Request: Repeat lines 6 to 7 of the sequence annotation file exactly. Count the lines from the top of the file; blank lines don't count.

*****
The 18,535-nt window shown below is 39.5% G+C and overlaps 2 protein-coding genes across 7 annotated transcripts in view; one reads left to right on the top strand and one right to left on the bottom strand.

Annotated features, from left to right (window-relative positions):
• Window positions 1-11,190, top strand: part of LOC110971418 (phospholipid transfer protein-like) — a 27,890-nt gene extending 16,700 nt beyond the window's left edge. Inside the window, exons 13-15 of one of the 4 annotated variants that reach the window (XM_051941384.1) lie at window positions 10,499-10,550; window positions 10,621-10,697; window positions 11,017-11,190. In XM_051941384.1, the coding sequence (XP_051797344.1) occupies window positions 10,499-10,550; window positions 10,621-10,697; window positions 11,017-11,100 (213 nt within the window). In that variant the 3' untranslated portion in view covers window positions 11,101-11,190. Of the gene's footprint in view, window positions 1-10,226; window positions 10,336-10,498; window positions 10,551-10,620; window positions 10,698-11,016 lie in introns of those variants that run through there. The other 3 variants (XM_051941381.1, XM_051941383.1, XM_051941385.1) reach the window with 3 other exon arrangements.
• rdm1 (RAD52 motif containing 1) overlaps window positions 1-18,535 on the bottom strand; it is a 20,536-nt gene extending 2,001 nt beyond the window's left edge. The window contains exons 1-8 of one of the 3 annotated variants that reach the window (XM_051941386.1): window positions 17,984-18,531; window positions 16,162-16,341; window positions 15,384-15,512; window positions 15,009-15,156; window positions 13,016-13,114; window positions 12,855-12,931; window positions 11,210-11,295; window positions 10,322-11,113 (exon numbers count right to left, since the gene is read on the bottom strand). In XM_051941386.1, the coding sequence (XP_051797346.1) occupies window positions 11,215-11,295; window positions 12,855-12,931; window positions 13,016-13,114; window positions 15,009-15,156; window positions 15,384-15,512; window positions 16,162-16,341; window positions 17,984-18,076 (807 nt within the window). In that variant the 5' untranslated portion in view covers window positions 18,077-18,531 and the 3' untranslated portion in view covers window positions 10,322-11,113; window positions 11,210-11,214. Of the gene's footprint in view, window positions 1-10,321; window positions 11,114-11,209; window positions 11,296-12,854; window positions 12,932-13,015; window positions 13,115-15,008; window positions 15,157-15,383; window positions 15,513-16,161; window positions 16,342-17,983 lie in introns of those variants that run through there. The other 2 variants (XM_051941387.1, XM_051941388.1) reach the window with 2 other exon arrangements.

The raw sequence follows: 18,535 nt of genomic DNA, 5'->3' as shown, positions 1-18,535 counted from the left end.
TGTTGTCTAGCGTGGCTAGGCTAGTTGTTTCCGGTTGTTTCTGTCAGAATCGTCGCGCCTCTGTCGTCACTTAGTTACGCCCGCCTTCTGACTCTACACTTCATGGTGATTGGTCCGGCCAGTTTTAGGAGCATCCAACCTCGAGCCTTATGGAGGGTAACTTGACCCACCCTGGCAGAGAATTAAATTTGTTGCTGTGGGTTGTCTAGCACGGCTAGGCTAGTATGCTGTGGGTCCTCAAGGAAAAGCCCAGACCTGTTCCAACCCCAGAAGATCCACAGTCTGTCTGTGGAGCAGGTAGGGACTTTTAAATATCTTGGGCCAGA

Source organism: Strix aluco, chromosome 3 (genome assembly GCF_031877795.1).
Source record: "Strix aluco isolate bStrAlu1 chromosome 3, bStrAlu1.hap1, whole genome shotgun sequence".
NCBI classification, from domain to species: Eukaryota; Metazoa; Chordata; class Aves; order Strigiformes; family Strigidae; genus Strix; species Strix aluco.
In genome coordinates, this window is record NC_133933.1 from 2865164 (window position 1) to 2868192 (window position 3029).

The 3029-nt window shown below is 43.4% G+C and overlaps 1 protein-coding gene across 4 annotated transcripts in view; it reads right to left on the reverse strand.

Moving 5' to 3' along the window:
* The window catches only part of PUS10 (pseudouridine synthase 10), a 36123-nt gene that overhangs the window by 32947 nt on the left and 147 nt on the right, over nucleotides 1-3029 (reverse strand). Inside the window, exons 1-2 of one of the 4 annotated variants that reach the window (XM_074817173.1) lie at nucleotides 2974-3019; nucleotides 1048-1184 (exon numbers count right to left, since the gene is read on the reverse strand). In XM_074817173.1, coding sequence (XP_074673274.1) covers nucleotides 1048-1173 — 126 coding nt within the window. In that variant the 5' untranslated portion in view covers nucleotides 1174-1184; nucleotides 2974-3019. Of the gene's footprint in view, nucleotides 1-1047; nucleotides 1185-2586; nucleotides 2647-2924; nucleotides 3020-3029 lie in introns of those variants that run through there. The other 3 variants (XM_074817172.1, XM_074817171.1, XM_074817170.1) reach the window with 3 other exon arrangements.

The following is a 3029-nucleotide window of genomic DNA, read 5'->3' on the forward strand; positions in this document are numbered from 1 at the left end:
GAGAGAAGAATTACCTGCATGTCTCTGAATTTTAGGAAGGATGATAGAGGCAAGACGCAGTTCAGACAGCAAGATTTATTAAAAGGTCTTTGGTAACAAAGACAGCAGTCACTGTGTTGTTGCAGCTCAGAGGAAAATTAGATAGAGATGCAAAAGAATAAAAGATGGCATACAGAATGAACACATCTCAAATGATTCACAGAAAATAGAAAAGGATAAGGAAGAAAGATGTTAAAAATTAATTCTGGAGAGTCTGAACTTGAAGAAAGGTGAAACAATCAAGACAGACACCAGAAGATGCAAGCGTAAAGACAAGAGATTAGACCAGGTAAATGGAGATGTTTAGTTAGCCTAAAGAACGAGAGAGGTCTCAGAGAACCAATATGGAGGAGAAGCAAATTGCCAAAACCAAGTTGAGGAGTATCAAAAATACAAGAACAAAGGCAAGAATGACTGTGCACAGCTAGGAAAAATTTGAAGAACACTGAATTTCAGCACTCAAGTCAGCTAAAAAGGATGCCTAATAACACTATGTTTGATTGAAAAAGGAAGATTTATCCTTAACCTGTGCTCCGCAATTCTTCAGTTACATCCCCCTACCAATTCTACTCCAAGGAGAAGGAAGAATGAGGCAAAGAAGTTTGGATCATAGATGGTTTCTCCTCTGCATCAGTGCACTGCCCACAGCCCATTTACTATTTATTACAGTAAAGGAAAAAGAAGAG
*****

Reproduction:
TGTTGTCTAGCGTGGCTAGGCTAGTTGTTTCCGGTTGTTTCTGTCAGAATCGTCGCGCCTCTGTCGTCACTTAGTTACGCCCGCCTTCTGACTCTACACTTCATGGTGATTGGTCCGGCCAGTTTTAGGAGCATCCAACCTCGAGCCTTATGGAGGGTAACTTGACCCACCCTGGCAGAGAATTAAATTTGTTGCTGTGGGTTGTCTAGCACGGCTAGGCTAGTATGCTGTGGGTCCTCAAGGAAAAGCCCAGACCTGTTCCAACCCCAGAAGATCCACAGTCTGTCTGTGGAGCAGGTAGGGACTTTTAAATATCTTGGGCCAGA

Source organism: Strix aluco, chromosome 3 (genome assembly GCF_031877795.1).